Interview with the artists here:
My work for this show is about a generation and an era of people losing connection to the earth that we are intrinsically part of; our bodies are animal, we eat plants, we drink water and we breathe air. Recently I have been noticing a trend of people reaching out for the connections that have been lost. A generation of city dwellers are slowly one-by-one stepping out of their apartments and reaching their hands into the dirt, both literally and figuratively.
Using the gallery as a make-shift "Ecotone", this show is an attempt to represent this experience of resurging appreciation for living a life between communities of wilderness and concrete. The inspiration lives outdoors and is born in what is to be discovered.
My medium is urban bird feathers, collected over a period of one year, in Washington, Vermont, New York and New Jersey. They are collaged together and placed inside a window frame. This collage represents the elements of nature that urban dwellers see frequently. Whether we choose to recognize the beauty in these creatures that surround us, or are completely unaware of them, they inhabit the same living space as humans, and we help shape each others lives. - jess rees
Out with the old, in with the new
Five artists, five takes on a changing environment
Seattle’s Ghost Gallery brings in the New Year with a show dedicated to exploring long-term
visions for the shift between nature and urban life. ECOTONE opens January 13 with an artist
reception from 5:00pm to 8:00pm.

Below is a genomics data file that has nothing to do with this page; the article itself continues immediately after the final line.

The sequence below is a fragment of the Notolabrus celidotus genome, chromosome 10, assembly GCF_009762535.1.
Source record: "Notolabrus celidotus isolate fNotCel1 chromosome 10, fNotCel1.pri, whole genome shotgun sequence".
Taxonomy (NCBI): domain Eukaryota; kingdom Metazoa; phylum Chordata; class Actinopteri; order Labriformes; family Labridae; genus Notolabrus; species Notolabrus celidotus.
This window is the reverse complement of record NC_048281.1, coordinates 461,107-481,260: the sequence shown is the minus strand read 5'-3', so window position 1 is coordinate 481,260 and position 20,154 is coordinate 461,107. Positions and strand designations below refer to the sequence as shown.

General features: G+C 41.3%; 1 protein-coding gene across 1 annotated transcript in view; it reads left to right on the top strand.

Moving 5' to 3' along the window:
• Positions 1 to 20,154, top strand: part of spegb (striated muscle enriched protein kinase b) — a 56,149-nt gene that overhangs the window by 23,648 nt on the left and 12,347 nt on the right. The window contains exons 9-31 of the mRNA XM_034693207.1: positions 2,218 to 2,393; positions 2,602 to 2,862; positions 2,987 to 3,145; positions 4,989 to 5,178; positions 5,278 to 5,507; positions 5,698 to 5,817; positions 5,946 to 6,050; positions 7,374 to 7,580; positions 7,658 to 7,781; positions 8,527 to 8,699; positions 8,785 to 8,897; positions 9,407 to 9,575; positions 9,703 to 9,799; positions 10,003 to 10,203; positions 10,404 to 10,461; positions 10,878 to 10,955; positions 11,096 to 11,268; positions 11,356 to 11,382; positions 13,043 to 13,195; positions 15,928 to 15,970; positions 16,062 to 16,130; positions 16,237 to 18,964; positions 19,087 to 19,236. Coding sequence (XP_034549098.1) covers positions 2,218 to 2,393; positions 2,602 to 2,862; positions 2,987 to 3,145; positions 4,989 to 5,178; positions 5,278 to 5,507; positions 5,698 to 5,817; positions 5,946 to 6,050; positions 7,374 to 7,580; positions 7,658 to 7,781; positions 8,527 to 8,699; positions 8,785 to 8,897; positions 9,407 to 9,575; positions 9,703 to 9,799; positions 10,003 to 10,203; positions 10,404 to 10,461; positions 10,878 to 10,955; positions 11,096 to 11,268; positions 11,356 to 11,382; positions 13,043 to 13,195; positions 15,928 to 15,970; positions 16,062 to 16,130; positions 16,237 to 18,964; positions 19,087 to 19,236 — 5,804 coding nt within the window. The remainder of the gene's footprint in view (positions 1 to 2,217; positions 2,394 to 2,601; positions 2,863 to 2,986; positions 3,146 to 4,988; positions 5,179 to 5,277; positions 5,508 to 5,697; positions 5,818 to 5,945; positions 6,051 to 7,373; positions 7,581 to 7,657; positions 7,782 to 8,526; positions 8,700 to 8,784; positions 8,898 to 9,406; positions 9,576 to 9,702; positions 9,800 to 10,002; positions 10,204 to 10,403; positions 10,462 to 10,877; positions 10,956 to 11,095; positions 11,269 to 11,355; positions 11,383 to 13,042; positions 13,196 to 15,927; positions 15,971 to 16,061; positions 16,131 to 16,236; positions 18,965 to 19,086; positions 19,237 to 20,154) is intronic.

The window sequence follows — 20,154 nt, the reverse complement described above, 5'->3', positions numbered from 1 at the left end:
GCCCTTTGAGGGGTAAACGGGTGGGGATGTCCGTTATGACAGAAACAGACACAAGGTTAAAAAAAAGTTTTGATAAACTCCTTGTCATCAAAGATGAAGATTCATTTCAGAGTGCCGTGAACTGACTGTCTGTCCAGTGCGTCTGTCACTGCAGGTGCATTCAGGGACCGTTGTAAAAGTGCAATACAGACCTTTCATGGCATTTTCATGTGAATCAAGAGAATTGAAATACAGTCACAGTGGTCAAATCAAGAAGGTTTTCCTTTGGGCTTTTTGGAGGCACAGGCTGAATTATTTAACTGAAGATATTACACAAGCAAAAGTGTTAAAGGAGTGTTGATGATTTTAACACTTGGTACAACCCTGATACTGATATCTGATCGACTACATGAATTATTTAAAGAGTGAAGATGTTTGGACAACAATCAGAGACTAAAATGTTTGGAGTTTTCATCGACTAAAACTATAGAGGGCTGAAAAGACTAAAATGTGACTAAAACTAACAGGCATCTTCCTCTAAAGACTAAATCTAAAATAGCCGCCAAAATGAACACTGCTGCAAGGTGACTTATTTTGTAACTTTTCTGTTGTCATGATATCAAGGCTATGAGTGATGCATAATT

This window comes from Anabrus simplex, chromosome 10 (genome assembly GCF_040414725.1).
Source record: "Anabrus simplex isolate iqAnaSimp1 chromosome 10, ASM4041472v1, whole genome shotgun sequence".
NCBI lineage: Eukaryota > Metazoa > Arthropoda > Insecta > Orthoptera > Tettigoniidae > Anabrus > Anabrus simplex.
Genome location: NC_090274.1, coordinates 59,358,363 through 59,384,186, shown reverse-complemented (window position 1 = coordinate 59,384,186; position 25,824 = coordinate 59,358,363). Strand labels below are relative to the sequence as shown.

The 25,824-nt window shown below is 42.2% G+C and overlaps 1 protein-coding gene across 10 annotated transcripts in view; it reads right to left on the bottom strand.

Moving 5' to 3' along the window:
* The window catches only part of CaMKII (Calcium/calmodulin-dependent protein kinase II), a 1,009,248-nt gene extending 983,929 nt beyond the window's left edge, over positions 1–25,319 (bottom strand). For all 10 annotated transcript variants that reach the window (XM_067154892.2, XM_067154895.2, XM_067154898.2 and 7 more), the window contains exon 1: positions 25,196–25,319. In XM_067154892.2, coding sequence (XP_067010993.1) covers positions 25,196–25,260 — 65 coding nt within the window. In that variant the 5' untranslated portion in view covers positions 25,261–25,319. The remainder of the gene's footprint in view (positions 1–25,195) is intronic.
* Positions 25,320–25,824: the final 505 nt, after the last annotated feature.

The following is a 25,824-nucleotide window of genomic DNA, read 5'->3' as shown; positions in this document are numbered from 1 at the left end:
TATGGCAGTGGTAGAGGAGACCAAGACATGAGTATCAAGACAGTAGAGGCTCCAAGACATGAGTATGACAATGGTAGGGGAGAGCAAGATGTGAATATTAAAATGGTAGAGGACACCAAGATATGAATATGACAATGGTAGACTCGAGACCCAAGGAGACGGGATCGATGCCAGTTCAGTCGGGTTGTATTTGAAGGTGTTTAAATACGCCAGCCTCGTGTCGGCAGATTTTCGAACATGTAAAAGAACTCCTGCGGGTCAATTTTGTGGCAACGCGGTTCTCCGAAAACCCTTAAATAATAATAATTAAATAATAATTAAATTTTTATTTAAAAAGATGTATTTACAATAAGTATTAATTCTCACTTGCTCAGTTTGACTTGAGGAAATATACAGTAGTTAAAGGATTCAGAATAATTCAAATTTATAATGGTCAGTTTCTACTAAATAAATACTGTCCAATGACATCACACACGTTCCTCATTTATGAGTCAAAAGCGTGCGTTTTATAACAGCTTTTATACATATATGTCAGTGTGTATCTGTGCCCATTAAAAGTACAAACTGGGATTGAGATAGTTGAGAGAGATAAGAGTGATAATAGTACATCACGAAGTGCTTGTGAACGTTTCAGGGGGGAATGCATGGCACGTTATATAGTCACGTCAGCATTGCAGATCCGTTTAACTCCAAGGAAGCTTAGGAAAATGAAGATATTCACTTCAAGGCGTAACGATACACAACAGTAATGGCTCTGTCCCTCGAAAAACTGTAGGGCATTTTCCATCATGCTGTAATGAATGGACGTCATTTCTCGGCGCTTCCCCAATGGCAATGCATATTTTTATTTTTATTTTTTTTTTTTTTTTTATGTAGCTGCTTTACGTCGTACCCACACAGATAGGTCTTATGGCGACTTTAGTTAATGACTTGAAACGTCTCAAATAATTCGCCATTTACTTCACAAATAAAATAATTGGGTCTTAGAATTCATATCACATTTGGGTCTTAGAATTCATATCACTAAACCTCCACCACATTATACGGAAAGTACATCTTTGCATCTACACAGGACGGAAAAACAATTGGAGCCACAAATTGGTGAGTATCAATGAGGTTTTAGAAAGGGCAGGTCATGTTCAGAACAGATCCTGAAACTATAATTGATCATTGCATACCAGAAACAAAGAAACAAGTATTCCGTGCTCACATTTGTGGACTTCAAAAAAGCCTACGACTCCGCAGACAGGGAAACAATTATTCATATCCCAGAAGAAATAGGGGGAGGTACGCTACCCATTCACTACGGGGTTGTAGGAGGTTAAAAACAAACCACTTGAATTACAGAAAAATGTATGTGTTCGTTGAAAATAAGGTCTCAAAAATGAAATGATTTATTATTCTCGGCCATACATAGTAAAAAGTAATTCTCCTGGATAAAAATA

The show’s theme comes from a term used by ecologists to describe a physical transition
between landscapes, such as the point where forest becomes desert. In some cases, the
boundary between landscapes lasts indefinitely. More commonly, however, one landscape
slowly eclipses the other. It’s on these terms that five local artists explore the shift between the
urban landscape and the natural one.
Each artist approaches the show from a similar perspective: we are living in an ecotone of our
own. Often, it seems nature has reinvented itself for the city. Other times, elements of nature
face extinction. Working in a variety of mediums including sculpture, painting, installation, fiber
and performance, the artists explore the outcome of that transition: what it will look like as it
progresses, what survives, and what dies.
“This show is about where we’re heading and what it may look like when we get there. It is an
exhibition threaded together with the artists’ regard for the wild and unknown,” said Laurie
Kearney, curator at Ghost Gallery.
ECOTONE is designed to inspire questions and deep consideration for the human footprint. It
also points to resurging appreciation among younger generations for the balance between
communities of wilderness and concrete. But, above all else the show captures the essence the
word “ecotone” itself, derived from a combination of eco(logy) plus -tone, from the Greek tonos
or tension. In other words, we live in a place where ecologies are in tension. These artists bring
that tension to life.
ECOTONE at Ghost Gallery
504 E Denny Way at Summit, Capitol Hill, Seattle, WA 98122
Artists: Michael Alm, Joey Bates, Mary Elise Bolam, Jody Joldersma, and Jess Rees
Runs: January 13, 2010 to February 4, 2010
Artist Reception: Thursday, January 13th from 5 to 8 pm